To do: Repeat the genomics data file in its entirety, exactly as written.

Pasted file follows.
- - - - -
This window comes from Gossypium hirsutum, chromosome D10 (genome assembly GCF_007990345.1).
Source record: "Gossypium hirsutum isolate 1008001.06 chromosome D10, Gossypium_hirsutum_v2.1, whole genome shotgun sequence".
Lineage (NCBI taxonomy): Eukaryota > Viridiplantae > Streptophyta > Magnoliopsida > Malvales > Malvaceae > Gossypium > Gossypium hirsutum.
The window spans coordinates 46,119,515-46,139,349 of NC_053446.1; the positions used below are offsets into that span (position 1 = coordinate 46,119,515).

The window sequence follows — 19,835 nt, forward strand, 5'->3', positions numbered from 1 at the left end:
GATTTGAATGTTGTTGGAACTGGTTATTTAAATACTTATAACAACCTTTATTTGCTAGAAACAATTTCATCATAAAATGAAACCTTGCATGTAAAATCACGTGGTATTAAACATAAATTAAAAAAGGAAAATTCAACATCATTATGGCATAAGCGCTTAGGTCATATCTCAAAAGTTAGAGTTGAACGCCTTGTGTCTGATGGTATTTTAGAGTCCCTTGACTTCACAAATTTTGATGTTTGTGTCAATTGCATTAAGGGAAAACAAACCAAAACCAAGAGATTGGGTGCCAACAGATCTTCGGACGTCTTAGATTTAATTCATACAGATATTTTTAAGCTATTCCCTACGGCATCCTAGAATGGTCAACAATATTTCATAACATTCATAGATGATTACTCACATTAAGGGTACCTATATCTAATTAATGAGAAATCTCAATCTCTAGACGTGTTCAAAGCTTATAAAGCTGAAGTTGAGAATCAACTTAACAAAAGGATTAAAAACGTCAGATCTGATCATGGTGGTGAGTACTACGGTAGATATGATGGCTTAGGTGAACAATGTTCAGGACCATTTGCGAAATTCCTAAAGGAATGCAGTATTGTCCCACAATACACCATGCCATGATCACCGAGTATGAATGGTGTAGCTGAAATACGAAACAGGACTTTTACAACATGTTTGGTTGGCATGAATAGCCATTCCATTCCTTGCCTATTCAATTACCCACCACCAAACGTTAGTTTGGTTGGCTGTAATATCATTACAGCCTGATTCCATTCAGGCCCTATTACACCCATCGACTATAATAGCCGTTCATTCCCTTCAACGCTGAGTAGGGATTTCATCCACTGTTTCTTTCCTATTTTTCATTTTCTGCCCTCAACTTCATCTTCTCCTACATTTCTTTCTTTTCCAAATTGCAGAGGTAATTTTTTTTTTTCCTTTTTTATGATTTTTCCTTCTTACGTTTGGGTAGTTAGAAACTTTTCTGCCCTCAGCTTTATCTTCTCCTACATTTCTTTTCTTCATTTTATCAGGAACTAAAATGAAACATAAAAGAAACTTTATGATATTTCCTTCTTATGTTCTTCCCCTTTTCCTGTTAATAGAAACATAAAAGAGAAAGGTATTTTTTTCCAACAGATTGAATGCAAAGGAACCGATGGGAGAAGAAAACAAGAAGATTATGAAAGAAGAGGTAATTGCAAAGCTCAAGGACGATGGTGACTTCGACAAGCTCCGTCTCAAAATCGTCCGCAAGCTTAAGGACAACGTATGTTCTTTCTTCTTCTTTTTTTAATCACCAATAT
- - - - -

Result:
This window comes from Gossypium hirsutum, chromosome D10 (genome assembly GCF_007990345.1).
Source record: "Gossypium hirsutum isolate 1008001.06 chromosome D10, Gossypium_hirsutum_v2.1, whole genome shotgun sequence".
Lineage (NCBI taxonomy): Eukaryota > Viridiplantae > Streptophyta > Magnoliopsida > Malvales > Malvaceae > Gossypium > Gossypium hirsutum.
The window spans coordinates 46,119,515-46,139,349 of NC_053446.1; the positions used below are offsets into that span (position 1 = coordinate 46,119,515).

The window sequence follows — 19,835 nt, forward strand, 5'->3', positions numbered from 1 at the left end:
GATTTGAATGTTGTTGGAACTGGTTATTTAAATACTTATAACAACCTTTATTTGCTAGAAACAATTTCATCATAAAATGAAACCTTGCATGTAAAATCACGTGGTATTAAACATAAATTAAAAAAGGAAAATTCAACATCATTATGGCATAAGCGCTTAGGTCATATCTCAAAAGTTAGAGTTGAACGCCTTGTGTCTGATGGTATTTTAGAGTCCCTTGACTTCACAAATTTTGATGTTTGTGTCAATTGCATTAAGGGAAAACAAACCAAAACCAAGAGATTGGGTGCCAACAGATCTTCGGACGTCTTAGATTTAATTCATACAGATATTTTTAAGCTATTCCCTACGGCATCCTAGAATGGTCAACAATATTTCATAACATTCATAGATGATTACTCACATTAAGGGTACCTATATCTAATTAATGAGAAATCTCAATCTCTAGACGTGTTCAAAGCTTATAAAGCTGAAGTTGAGAATCAACTTAACAAAAGGATTAAAAACGTCAGATCTGATCATGGTGGTGAGTACTACGGTAGATATGATGGCTTAGGTGAACAATGTTCAGGACCATTTGCGAAATTCCTAAAGGAATGCAGTATTGTCCCACAATACACCATGCCATGATCACCGAGTATGAATGGTGTAGCTGAAATACGAAACAGGACTTTTACAACATGTTTGGTTGGCATGAATAGCCATTCCATTCCTTGCCTATTCAATTACCCACCACCAAACGTTAGTTTGGTTGGCTGTAATATCATTACAGCCTGATTCCATTCAGGCCCTATTACACCCATCGACTATAATAGCCGTTCATTCCCTTCAACGCTGAGTAGGGATTTCATCCACTGTTTCTTTCCTATTTTTCATTTTCTGCCCTCAACTTCATCTTCTCCTACATTTCTTTCTTTTCCAAATTGCAGAGGTAATTTTTTTTTTTCCTTTTTTATGATTTTTCCTTCTTACGTTTGGGTAGTTAGAAACTTTTCTGCCCTCAGCTTTATCTTCTCCTACATTTCTTTTCTTCATTTTATCAGGAACTAAAATGAAACATAAAAGAAACTTTATGATATTTCCTTCTTATGTTCTTCCCCTTTTCCTGTTAATAGAAACATAAAAGAGAAAGGTATTTTTTTCCAACAGATTGAATGCAAAGGAACCGATGGGAGAAGAAAACAAGAAGATTATGAAAGAAGAGGTAATTGCAAAGCTCAAGGACGATGGTGACTTCGACAAGCTCCGTCTCAAAATCGTCCGCAAGCTTAAGGACAACGTATGTTCTTTCTTCTTCTTTTTTTAATCACCAATAT